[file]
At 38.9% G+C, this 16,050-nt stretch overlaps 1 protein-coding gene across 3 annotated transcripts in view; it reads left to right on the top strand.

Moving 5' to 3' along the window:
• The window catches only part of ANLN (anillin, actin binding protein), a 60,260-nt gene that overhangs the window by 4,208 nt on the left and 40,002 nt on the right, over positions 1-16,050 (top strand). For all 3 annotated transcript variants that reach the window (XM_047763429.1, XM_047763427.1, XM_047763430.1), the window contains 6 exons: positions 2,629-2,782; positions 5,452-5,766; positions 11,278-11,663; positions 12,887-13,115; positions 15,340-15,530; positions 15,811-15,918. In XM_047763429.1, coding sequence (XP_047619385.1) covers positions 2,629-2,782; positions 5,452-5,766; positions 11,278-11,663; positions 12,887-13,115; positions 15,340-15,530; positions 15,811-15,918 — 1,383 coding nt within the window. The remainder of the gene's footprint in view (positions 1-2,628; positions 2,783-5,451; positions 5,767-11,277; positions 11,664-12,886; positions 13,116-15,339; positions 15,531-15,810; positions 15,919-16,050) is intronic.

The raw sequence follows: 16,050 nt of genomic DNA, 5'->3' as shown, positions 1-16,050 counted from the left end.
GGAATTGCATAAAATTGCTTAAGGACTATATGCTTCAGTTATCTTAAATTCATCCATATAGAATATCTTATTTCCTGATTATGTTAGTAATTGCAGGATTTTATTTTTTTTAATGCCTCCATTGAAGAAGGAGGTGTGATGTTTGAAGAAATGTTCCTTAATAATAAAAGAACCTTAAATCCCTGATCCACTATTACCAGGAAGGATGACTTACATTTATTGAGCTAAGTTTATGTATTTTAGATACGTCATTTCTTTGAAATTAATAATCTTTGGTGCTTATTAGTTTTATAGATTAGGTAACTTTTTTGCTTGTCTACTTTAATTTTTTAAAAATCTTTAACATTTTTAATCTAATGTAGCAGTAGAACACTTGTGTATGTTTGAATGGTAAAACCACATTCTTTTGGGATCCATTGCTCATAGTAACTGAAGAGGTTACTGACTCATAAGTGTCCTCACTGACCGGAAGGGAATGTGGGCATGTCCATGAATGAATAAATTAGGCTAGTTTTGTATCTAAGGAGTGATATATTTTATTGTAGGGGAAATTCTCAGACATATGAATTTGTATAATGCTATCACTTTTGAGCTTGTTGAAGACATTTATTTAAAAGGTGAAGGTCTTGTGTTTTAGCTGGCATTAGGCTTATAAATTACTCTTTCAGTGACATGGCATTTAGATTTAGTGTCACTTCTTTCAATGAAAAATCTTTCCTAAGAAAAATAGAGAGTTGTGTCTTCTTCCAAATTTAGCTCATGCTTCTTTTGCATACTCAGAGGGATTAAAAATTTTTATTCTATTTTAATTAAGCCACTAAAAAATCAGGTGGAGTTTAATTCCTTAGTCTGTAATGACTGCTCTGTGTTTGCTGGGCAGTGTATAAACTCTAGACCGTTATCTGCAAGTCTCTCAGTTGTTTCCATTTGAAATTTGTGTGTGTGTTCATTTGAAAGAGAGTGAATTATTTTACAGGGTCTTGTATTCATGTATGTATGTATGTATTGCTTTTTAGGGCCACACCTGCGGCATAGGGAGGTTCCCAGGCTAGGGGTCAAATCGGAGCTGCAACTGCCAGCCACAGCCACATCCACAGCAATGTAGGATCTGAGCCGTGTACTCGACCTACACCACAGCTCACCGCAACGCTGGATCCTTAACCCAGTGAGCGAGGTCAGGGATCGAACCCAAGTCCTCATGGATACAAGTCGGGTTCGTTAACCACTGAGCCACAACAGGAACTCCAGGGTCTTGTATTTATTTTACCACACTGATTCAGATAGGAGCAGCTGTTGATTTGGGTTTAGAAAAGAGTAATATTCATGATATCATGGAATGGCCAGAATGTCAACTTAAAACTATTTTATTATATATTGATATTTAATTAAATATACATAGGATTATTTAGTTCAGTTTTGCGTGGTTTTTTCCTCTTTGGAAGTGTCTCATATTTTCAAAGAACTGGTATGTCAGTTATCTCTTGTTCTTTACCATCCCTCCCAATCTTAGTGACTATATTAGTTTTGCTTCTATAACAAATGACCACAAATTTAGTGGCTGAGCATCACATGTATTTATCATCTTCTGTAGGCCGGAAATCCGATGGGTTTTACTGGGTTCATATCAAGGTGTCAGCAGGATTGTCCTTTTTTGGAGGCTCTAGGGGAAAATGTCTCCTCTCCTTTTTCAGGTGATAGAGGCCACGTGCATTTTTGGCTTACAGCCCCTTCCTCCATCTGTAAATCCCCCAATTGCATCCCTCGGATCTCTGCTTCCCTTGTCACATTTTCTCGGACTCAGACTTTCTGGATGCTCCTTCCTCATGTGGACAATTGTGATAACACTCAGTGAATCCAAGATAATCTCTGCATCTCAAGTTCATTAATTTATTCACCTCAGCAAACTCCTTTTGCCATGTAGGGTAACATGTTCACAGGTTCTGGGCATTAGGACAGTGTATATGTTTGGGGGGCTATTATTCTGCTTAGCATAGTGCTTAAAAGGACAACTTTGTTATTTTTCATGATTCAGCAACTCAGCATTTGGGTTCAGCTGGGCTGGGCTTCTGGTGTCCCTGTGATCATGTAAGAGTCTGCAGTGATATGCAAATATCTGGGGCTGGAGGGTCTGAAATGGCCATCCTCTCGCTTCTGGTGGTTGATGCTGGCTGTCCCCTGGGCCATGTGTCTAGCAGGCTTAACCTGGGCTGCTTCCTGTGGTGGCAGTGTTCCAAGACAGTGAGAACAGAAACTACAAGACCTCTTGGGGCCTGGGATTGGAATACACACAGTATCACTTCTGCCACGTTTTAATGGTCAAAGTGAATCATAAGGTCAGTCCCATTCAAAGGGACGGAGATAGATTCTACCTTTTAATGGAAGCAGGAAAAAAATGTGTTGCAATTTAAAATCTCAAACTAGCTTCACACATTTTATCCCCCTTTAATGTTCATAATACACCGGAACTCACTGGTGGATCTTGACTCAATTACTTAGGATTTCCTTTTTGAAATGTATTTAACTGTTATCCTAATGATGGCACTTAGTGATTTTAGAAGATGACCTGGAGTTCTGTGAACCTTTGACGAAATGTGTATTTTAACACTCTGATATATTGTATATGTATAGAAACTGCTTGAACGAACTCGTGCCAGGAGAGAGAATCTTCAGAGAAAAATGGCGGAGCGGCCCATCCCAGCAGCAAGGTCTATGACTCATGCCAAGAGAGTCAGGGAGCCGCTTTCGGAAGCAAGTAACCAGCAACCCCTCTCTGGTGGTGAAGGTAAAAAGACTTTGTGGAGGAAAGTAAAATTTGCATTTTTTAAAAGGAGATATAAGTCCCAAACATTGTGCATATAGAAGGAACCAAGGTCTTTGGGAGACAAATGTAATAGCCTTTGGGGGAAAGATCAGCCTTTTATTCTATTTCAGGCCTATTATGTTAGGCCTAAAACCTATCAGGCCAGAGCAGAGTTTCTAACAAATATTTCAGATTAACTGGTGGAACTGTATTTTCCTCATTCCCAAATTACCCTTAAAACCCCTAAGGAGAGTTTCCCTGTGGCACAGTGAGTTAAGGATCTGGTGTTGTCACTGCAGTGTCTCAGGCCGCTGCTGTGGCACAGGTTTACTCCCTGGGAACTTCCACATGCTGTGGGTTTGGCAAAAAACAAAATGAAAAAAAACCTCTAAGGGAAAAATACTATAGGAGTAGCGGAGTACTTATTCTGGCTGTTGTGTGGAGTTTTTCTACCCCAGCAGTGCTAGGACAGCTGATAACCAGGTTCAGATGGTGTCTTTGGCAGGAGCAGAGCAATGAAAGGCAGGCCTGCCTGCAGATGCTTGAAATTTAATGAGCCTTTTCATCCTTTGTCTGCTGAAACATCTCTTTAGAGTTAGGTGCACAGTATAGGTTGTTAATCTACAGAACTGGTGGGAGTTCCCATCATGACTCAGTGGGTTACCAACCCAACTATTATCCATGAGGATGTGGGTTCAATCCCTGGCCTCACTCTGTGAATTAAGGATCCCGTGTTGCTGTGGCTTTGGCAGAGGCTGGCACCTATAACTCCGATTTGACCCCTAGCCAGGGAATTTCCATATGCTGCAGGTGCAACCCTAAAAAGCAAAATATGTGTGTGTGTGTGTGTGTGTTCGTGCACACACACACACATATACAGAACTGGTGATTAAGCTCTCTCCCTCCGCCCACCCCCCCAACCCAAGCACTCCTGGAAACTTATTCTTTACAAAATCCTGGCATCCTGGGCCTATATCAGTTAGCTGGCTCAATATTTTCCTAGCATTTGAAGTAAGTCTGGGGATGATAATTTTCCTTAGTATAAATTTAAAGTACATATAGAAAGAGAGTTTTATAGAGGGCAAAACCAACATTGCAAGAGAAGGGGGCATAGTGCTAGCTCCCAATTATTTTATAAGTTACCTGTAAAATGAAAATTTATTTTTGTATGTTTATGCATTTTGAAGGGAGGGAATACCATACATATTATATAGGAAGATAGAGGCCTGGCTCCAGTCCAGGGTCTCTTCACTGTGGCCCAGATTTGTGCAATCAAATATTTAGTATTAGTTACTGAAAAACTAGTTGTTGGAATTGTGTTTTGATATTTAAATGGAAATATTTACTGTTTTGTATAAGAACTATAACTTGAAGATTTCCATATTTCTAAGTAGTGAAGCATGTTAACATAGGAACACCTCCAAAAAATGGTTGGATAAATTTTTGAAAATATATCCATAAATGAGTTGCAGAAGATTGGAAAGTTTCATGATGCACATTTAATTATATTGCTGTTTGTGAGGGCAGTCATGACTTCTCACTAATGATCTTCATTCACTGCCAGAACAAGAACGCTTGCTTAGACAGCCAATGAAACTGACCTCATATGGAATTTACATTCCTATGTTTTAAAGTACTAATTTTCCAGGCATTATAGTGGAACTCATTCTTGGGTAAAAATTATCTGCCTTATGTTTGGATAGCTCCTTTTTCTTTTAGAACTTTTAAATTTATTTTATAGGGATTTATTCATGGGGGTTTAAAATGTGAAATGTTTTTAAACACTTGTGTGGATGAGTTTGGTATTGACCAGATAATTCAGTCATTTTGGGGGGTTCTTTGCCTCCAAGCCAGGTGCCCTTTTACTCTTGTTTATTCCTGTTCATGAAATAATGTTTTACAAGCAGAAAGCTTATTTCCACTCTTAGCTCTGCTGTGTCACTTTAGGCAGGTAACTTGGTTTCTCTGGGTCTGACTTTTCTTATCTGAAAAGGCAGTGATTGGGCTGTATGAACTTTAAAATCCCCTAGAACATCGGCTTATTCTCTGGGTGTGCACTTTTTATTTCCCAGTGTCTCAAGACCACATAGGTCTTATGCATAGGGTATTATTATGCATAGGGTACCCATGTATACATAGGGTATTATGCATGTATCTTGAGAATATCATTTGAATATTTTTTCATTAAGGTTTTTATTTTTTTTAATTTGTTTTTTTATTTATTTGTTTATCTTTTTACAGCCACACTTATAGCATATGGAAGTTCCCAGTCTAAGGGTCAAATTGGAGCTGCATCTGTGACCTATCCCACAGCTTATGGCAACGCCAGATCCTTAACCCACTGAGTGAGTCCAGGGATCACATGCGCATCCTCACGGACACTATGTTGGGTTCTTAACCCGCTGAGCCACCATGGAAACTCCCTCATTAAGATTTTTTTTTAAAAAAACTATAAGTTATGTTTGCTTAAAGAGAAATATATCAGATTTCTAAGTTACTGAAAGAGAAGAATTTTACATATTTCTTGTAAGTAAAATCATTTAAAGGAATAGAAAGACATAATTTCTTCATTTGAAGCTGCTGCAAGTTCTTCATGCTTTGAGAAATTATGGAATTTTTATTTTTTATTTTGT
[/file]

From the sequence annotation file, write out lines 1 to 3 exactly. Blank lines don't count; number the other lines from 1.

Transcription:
At 38.9% G+C, this 16,050-nt stretch overlaps 1 protein-coding gene across 3 annotated transcripts in view; it reads left to right on the top strand.

Moving 5' to 3' along the window:
• The window catches only part of ANLN (anillin, actin binding protein), a 60,260-nt gene that overhangs the window by 4,208 nt on the left and 40,002 nt on the right, over positions 1-16,050 (top strand). For all 3 annotated transcript variants that reach the window (XM_047763429.1, XM_047763427.1, XM_047763430.1), the window contains 6 exons: positions 2,629-2,782; positions 5,452-5,766; positions 11,278-11,663; positions 12,887-13,115; positions 15,340-15,530; positions 15,811-15,918. In XM_047763429.1, coding sequence (XP_047619385.1) covers positions 2,629-2,782; positions 5,452-5,766; positions 11,278-11,663; positions 12,887-13,115; positions 15,340-15,530; positions 15,811-15,918 — 1,383 coding nt within the window. The remainder of the gene's footprint in view (positions 1-2,628; positions 2,783-5,451; positions 5,767-11,277; positions 11,664-12,886; positions 13,116-15,339; positions 15,531-15,810; positions 15,919-16,050) is intronic.